The purpose of this review is to explore the parallel roles and interaction of hydrogen sulfide (H2S) and oxytocin (OT) in cardiovascular regulation and fluid homeostasis. Their interaction has been recently reported to be relevant during physical and psychological trauma. However, literature reports on H2S in physical trauma and OT in psychological trauma are abundant, whereas available information regarding H2S in psychological trauma and OT in physical trauma is much more limited. This review summarizes recent direct and indirect evidence of the interaction of the two systems and their convergence in downstream nitric oxide-dependent signaling pathways during various types of trauma, in an effort to better understand biological correlates of psychosomatic interdependencies. Full article
(This article belongs to the Special Issue Hydrogen Sulfide in Biology)
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Article
Oxidative Stress—Part of the Solution or Part of the Problem in the Hypoxic Environment of a Brain Tumor
Antioxidants 2020, 9(8), 747; https://doi.org/10.3390/antiox9080747 - 14 Aug 2020
Cited by 8 | Viewed by 1319
Abstract
Rapid growth of brain tumors such as glioblastoma often results in oxygen deprivation and the emergence of hypoxic zones. In consequence, the enrichment of reactive oxygen species occurs, harming nonmalignant cells and leading them toward apoptotic cell death. However, cancer cells survive such [...] Read more.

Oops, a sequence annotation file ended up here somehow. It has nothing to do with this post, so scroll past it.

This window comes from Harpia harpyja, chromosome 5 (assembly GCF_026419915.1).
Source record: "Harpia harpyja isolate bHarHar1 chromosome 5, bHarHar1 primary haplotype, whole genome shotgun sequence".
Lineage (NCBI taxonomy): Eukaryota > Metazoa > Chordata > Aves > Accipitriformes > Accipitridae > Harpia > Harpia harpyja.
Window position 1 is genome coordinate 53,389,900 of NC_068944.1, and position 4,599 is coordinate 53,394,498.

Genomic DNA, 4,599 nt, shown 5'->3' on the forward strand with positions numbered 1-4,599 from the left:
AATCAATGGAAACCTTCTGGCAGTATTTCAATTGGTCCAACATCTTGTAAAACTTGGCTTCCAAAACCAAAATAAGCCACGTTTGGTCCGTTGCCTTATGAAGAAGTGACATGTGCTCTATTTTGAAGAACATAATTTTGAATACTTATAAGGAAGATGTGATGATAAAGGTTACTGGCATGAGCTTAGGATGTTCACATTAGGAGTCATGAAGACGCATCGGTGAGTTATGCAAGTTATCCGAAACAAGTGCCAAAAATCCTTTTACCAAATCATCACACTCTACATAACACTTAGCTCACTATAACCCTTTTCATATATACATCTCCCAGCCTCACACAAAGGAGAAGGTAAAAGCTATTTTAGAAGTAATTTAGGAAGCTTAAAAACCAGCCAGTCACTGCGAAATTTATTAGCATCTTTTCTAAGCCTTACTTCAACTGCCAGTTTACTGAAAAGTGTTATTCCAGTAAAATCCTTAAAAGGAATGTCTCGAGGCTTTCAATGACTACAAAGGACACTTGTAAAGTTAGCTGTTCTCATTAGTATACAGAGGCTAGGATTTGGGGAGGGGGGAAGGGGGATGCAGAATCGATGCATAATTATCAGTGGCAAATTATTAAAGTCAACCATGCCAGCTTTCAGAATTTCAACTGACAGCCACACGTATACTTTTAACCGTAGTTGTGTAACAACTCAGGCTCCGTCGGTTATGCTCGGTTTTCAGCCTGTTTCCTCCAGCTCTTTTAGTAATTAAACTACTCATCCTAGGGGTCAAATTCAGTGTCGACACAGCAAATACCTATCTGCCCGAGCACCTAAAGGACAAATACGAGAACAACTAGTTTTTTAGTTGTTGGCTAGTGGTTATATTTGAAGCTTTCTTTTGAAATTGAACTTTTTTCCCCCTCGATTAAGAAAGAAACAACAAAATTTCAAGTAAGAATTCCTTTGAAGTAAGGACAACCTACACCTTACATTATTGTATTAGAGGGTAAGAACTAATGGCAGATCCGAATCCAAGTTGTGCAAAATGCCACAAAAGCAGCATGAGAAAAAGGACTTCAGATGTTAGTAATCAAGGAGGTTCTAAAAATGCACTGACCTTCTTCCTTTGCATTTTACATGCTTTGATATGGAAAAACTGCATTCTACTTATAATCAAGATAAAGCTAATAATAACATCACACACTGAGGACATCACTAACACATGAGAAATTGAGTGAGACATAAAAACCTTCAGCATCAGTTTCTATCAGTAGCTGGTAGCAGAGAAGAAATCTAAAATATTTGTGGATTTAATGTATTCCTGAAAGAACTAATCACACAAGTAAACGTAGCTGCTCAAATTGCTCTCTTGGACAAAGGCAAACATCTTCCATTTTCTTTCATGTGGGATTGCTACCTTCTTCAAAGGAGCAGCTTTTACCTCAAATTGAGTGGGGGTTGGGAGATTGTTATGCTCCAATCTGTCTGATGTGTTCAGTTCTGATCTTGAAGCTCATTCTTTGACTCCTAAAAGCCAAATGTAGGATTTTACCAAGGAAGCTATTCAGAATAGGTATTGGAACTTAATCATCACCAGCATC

Rapid growth of brain tumors such as glioblastoma often results in oxygen deprivation and the emergence of hypoxic zones. In consequence, the enrichment of reactive oxygen species occurs, harming nonmalignant cells and leading them toward apoptotic cell death. However, cancer cells survive such exposure and thrive in a hypoxic environment. As the mechanisms responsible for such starkly different outcomes are not sufficiently explained, we aimed to explore what transcriptome rearrangements are used by glioblastoma cells in hypoxic areas. Using metadata analysis of transcriptome in different subregions of the glioblastoma retrieved from the Ivy Glioblastoma Atlas Project, we created the reactive oxygen species-dependent map of the transcriptome. This map was then used for the analysis of differential gene expression in the histologically determined cellular tumors and hypoxic zones. The gene ontology analysis cross-referenced with the clinical data from The Cancer Genome Atlas revealed that the metabolic shift is one of the major prosurvival strategies applied by cancer cells to overcome hypoxia-related cytotoxicity. Full article